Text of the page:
A Comparative Analysis of Continuing Professional Development for Professionals within the Built Environment

Publisher:
International Association of Technology, Education and Development (IATED)
Publication Type:
Conference Proceeding
Citation:
EDULEARN12 Conference Proceedings, 2012, pp. 1 - 10
Issue Date:
2012-01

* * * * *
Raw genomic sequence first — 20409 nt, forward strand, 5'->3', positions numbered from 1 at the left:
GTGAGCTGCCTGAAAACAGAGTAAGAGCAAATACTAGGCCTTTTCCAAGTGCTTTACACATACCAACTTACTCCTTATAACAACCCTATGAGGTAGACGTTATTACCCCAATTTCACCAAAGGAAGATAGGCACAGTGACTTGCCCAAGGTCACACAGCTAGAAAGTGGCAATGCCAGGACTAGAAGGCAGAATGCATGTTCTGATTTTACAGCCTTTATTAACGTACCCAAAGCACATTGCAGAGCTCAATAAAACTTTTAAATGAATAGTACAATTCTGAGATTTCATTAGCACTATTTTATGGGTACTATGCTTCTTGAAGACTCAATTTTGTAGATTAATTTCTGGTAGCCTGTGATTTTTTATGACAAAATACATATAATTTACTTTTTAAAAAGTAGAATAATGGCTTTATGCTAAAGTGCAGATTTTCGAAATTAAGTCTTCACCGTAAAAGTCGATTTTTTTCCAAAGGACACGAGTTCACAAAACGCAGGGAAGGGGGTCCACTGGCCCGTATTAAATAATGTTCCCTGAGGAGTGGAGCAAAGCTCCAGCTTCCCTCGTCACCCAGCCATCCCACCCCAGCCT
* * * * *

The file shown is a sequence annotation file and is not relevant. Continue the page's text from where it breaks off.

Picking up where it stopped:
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Life-long learning is critical to the development and commitment of all professions. This ensures the maintenance and proficiency of the professional to competently carry out their duties and maintain consumer protection and accountability. Foundation courses in education provide knowledge and skills which rapidly date and the introduction of continuing professional development (CPD) provides a gap between formal education and practice through professional socialisation. The introduction of CPD also raises questions with regards to the relevant and important topics, content and delivery of the educational syllabus. The built environment profession encompasses construction, project management, property agency, valuation, engineers and architects. Within Australia, each state and territory has a range of regulatory bodies and professional associations to monitor and enforce compliance and licensing relating to educational requirements for CPD. This research paper examines and evaluates if the aims and purpose of compulsory CPD have been met for the professional within the built environment. Three professions, construction, project management, and property agency are selected for the purpose of this comparative analysis. The research identifies various issues between the regulatory bodies, professional associations and the professional with regards to CPD and discusses the intrinsic differences between these professions. Statistical and descriptive data relating to CPD is also provided which supports the argument presented in this paper that the purpose and objectives of the compulsory CPD have not been achieved entirely. The paper concludes with recommendations to the current system for the selected professions within the built environment.
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